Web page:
Security: HTTPS, WSS, PFS and E2EE with Phoenix framework

At start some definitions:

  1. HTTPS (is a protocol for secure communication over a computer network which is widely used on the Internet) - see HTTPS Wikipedia article
  2. WSS (secured WebSocket protocol) - see WebSocket Wikipedia article
  3. PFS (is a property of secure communication protocols in which compromise of long-term keys does not compromise past session keys) - see Perfect Forward Secrecy Wikipedia article.
  4. E2EE (a cryptographic paradigm involving uninterrupted protection of data traveling between two communicating parties) - see End-to-end encryption Wikipedia article

Summary:

  1. HTTPS, WSS protocols can be set in configuration
  2. PFS can be set in configuration too and need more attention (ciphers, SSL version)
  3. E2EE - to setup this we need choose algorithm(s) to generate, export, import, encrypt and decrypt for Web Cryptography API; time between generate new keys depends on what is used in application

Helpful sources:

  1. Mozilla wiki article describes SSL configuration and splits it by client support.
  2. SSL configuration could be set in standard nginx way or in cowboy/phoenix configuration.
  3. An examples of using Web Cryptography API
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Phoenix has HTTPS and WSS support builtin, see http://www.phoenixframework.org/docs/configuration-for-ssl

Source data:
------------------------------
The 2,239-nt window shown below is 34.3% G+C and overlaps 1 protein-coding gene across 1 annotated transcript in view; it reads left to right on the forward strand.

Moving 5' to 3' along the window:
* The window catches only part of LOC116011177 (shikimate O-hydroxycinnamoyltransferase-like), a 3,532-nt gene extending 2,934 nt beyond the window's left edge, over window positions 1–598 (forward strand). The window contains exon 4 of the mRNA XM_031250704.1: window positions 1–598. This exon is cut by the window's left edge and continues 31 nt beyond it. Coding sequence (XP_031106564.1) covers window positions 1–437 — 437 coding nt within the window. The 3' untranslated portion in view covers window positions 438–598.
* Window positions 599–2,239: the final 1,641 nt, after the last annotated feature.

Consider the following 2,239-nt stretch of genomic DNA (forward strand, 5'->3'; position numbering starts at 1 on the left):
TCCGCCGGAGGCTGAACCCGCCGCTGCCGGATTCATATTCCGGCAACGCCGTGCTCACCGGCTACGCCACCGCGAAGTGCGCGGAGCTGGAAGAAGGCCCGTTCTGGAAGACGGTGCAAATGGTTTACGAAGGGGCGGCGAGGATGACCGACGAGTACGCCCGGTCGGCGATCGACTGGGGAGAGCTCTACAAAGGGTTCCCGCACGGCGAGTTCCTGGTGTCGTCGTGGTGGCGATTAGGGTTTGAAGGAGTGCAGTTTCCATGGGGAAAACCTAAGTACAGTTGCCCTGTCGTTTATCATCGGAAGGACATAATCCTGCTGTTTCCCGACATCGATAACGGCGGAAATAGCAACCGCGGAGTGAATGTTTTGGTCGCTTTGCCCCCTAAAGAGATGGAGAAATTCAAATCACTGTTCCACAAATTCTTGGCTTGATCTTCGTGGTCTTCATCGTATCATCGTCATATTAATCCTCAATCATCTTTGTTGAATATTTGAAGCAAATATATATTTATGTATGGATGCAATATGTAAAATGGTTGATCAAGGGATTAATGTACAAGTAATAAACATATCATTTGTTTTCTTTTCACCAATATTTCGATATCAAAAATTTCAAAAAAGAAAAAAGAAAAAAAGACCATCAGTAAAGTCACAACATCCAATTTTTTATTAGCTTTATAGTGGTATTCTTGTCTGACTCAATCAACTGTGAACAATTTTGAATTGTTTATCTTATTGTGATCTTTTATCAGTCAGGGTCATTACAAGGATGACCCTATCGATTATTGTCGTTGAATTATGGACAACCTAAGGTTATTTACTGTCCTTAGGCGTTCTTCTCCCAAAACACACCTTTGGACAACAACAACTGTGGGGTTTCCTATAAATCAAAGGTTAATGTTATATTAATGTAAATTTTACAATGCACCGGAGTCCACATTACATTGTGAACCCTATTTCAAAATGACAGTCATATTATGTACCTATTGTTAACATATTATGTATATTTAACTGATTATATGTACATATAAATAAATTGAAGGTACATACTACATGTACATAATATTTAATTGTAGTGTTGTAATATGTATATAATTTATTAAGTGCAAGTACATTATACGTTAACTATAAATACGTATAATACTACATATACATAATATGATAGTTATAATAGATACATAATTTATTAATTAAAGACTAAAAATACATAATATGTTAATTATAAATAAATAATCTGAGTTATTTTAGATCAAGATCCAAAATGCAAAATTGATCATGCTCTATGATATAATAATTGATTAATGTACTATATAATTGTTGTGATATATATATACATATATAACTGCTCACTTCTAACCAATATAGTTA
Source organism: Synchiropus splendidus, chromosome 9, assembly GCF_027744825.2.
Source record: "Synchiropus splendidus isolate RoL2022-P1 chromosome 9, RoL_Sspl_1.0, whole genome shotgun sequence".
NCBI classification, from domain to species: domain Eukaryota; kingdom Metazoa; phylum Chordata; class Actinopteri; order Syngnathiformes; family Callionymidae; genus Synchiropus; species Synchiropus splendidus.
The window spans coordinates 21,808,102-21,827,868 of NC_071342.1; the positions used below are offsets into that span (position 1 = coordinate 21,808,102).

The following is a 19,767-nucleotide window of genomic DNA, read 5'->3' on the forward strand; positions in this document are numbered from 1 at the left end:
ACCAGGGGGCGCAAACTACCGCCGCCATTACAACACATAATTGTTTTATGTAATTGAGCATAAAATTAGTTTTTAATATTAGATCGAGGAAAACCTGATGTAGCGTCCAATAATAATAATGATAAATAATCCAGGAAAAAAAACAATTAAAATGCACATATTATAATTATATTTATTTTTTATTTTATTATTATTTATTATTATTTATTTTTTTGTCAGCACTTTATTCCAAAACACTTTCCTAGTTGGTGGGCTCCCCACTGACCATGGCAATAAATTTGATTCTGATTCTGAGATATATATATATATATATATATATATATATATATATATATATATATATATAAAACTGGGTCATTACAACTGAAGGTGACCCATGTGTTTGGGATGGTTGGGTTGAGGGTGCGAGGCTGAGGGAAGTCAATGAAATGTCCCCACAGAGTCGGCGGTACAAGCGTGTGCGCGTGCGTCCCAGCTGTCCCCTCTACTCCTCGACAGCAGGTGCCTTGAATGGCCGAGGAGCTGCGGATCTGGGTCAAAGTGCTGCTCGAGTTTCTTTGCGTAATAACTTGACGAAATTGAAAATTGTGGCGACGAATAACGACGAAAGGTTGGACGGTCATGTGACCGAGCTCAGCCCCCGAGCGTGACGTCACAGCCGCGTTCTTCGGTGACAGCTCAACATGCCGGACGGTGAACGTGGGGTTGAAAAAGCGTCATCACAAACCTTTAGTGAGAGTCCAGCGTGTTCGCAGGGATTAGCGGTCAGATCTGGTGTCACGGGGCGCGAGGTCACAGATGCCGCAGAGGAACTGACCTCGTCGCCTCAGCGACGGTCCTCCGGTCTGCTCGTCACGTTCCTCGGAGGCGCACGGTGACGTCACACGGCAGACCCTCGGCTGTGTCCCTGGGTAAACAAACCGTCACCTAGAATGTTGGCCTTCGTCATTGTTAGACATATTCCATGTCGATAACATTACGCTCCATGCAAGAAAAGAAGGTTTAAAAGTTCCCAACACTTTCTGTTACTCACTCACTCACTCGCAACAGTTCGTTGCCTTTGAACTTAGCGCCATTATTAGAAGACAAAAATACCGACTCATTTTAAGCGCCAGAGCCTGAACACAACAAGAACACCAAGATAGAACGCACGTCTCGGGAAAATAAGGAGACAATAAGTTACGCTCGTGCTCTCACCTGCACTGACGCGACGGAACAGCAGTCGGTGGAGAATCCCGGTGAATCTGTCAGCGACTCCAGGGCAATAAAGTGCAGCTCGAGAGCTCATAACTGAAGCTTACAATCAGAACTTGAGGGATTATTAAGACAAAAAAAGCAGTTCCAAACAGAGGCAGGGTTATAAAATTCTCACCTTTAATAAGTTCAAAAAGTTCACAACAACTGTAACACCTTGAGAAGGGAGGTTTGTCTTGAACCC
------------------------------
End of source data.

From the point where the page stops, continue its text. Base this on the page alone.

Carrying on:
For PFS I believe you need to configure your server to use specific key exchange algorithms (i.e. it’s not a matter of the certificate). I don’t know how to do that with Phoenix. Personally I terminate TLS with Nginx and proxy it to Phoenix.

HTTPS and WSS are end-to-end encrypted, one end being the client’s browser and the other end being the server.

For free certificates, take a look at https://letsencrypt.org/

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First link describes only https or it will work also with WebSocket?
You reminded me that I already have seen that this is a matter of configuration algorithm. To summarize answer what was encryption algorithm name in PFS?
Summary:
I need any valid SSL certificate + configure ssl in phoenix + configure encryption algorithm that provide PFS, right?

It should also enable WSS as far as I know.

Yes, but I don’t know how to do the last part. Maybe someone else can help.

I found interesting article from Mozilla Wiki.
What do you think about it?
Is Modern configuration robust enough?